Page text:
Time allowed: five minutes.

Octopus baby?

Octopus baby?

Test 5: Cars
1. Forget the BMW. Buy a practical five-door wagon.
2. Buy a chocolate ice-cream cone and put it in the glove compartment. Leave it there.
3. Get a coin. Insert it into the CD player.
4. Take a box of chocolate biscuits. Mash them into the back seat.
5. Run a garden rake along both sides of the car.

There could be treasure underneath that pile...

There could be treasure underneath that pile…

Test 6: Going for a walk
1. Wait.
2. Go out the front door.
3. Come back in again.
4. Go out.
5. Come back in again.
6. Go out again.
7. Walk down the front path.
8. Walk back up it.
9. Walk down it again.
10. Walk very slowly down the road for five minutes.
11. Stop, inspect minutely and ask at least six questions about every piece of used chewing gum, dirty tissue and dead insect along the way.
12. Retrace your steps.
13. Scream that you’ve had as much as you can stand, until the neighbours come out and stare at you.
14. Give up and go back in the house.

Every little detail...

Every little detail…

Test 7: Conversations with children
Repeat everything you say at least five times.


Test 8: Grocery shopping
1. Go to the local supermarket. Take with you the nearest thing you can find to a pre-school child ‚ÄĒ a fully grown goat is excellent. If you intend to have more than one child, take more than one goat.
2. Buy your weekly groceries ‚ÄĒ without letting the goat(s) out of your sight.
3. Pay for everything the goat eats or destroys.
Until you can easily accomplish this, do not even contemplate having children.


Test 9: Feeding a one-year-old
1. Hollow out a melon.
2. Make a small hole in the side.
3. Suspend the melon from the ceiling and swing it from side to side.
4. Get a bowl of soggy cornflakes and attempt to spoon them into the swaying melon while pretending to be an aeroplane.
5. Continue until half the cornflakes are gone.
6. Tip the rest into your lap, making sure most of it falls on the floor.


Test 10: TV
1. Learn the names of every character from the In The Night Garden, Barney, Teletubbies and Disney.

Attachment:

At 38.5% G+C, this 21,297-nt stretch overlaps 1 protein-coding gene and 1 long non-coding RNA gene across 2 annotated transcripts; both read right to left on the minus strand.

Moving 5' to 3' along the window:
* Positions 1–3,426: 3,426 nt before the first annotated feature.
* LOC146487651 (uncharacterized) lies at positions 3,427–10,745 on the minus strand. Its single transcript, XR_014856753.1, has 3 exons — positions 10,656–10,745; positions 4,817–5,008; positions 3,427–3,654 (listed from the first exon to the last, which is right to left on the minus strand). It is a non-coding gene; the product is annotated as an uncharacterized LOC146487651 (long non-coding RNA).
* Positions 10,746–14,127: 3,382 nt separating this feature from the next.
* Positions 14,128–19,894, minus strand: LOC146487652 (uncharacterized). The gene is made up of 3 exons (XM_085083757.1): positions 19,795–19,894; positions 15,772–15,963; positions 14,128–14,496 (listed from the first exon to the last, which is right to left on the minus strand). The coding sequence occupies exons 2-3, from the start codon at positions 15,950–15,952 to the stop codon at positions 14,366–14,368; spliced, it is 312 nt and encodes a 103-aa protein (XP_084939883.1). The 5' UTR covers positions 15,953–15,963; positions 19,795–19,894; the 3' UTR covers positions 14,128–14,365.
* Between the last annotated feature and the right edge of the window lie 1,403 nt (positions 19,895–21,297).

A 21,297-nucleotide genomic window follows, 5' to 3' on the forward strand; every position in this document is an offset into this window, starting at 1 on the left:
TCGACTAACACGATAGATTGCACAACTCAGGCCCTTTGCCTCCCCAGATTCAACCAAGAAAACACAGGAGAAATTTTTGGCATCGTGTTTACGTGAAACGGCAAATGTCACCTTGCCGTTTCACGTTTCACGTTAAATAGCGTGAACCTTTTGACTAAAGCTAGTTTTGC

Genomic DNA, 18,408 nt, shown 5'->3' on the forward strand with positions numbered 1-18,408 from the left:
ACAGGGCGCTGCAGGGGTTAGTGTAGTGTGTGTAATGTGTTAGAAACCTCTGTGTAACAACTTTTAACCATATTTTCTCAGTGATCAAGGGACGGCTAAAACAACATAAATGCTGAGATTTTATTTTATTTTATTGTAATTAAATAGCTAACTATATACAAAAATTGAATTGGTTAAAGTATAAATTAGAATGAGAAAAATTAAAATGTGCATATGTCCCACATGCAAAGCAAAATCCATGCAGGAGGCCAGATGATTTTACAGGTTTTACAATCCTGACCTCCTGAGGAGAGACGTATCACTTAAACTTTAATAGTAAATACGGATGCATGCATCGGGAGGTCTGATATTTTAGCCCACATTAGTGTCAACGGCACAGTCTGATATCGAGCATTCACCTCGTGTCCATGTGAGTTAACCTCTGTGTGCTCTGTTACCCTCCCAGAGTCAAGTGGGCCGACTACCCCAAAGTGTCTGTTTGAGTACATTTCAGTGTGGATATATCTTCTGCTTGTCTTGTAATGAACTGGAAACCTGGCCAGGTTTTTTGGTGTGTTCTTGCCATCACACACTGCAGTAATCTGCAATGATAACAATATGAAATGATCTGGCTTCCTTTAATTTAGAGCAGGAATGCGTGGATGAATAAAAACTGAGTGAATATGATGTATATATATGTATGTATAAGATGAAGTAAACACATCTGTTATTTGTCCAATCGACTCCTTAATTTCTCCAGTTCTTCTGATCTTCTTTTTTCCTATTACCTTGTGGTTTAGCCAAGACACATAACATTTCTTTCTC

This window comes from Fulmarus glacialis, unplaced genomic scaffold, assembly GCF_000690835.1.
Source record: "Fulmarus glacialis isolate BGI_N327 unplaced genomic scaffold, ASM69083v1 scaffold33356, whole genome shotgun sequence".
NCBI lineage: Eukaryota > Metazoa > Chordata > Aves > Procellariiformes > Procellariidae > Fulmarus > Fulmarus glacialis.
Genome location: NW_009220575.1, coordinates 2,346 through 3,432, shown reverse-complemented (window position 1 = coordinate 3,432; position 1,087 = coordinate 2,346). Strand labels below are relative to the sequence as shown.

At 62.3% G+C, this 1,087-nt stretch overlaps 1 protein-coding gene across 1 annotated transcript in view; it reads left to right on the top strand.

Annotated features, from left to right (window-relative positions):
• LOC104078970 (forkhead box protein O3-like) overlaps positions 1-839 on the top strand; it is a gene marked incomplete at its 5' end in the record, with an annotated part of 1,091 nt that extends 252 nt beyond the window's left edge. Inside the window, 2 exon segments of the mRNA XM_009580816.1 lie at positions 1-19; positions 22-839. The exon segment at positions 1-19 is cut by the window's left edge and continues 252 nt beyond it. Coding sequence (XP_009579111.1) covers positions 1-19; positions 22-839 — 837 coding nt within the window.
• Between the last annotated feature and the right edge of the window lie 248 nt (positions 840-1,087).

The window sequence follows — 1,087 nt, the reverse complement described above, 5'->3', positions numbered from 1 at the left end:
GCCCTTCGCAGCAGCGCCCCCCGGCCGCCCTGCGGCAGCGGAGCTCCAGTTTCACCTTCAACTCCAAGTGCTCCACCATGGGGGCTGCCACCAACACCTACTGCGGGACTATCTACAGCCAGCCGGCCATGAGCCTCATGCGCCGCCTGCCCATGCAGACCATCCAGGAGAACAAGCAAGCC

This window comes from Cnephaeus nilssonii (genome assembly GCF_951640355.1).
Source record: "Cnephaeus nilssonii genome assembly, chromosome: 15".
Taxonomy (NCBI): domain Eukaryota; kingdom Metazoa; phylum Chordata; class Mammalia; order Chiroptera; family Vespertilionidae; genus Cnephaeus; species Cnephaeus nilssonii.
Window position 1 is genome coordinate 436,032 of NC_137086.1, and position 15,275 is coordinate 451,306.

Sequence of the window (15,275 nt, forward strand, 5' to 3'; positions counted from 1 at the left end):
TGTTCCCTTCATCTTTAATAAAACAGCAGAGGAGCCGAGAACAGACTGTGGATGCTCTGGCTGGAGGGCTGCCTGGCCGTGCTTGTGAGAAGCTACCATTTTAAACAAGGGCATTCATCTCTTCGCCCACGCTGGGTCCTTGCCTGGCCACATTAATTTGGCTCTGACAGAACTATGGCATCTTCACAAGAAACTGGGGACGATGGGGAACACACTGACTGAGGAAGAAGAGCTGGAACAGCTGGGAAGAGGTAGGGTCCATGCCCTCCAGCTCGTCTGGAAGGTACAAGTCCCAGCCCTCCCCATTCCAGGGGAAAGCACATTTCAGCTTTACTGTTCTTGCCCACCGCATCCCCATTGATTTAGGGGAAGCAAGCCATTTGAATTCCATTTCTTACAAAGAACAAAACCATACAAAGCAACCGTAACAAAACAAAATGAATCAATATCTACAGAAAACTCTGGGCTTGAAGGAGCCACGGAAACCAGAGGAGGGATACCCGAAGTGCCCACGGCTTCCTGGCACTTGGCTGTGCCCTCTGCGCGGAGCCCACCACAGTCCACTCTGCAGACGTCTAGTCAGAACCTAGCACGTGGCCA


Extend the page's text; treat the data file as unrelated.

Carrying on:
2. Watch nothing else on TV for at least five years.

I love you, you love me...

I love you, you love me…

Test 11: Mess
1. Smear peanut butter on to the sofa and jam on to the curtains.
2. Hide a fish behind the stereo and leave it there all summer.
3. Stick your fingers in the flowerbeds, then rub them on clean walls. Cover the stains with crayon.
4. Empty every drawer/cupboard/storage box in your house on to the floor, then proceed with Step 5.
5. Drag random items from one room to another and leave them there.

Test 12: Long trips with toddlers
1. Make a recording of someone shouting ‚ÄėMummy‚Äô repeatedly.
Important notes: there must not be more than a four-second delay between each Mummy, and include occasional crescendos to the level of a supersonic jet.
2. Play this tape in your car everywhere you go for four years.

kids in car

Test 13: Conversations with adults
1. Start talking to an adult of your choice.
2. Have someone else continually tug on your skirt hem or shirt sleeve while playing the Mummy tape listed above.


Test 14: Getting ready for work
1. Pick a day on which you have an important meeting.
2. Put on your finest work attire.
3. Take a cup of cream and put one cup of lemon juice in it.
4. Stir.
5. Dump half of it on your nice silk shirt.
6. Saturate a towel with the other half of the mixture.
7. Attempt to clean your shirt with the same saturated towel.
8. Don’t change (you have no time).
9. Go directly to work.

Wear that spill

Spill-inspired chic!

End of test – you are now ready to have children. Enjoy!

In my opinion, I think the author forgot to add the bathroom test:
1. Go to bathroom and close the door.
2. Have someone knock on the door the moment you step into the shower.
3. Repeat knocking every 15 seconds (playing afore-mentioned mummy tape)
bathroom knock

Sounds familiar? Let me know what you think! ūüôā

Childhood fears: advice needed


Last night just before bedtime, C burst out crying suddenly for no apparent reason. Worried, both of us (my husband and I) asked her what the matter was. “Mummy, please don’t throw me into the sea! I don’t want to die!”

Shocked, both of us asked her what happened. She only cried and shook her head. I could only hug and reassure her until her sobs subsided.

Me: “Who told you that they will throw you into the sea?”
C: “No one. I don’t want to die!”
Me: “Did you watch any shows on tv?”
C: “No.”
Me: “Don’t worry mummy will protect you. Why would you die at sea? You can swim, right?”
C: “Because there is a lot of salt in the water. I will die if I fall into the sea and I drank the seawater!”

I literally saw the lightbulb switching on in my head. She must have heard something during science class yesterday. My guess is that her teacher mentioned that sea water is not potable due to its high sodium (salt) content. The poor little girl heard “sea”, “salt”, “die” and linked the the facts together.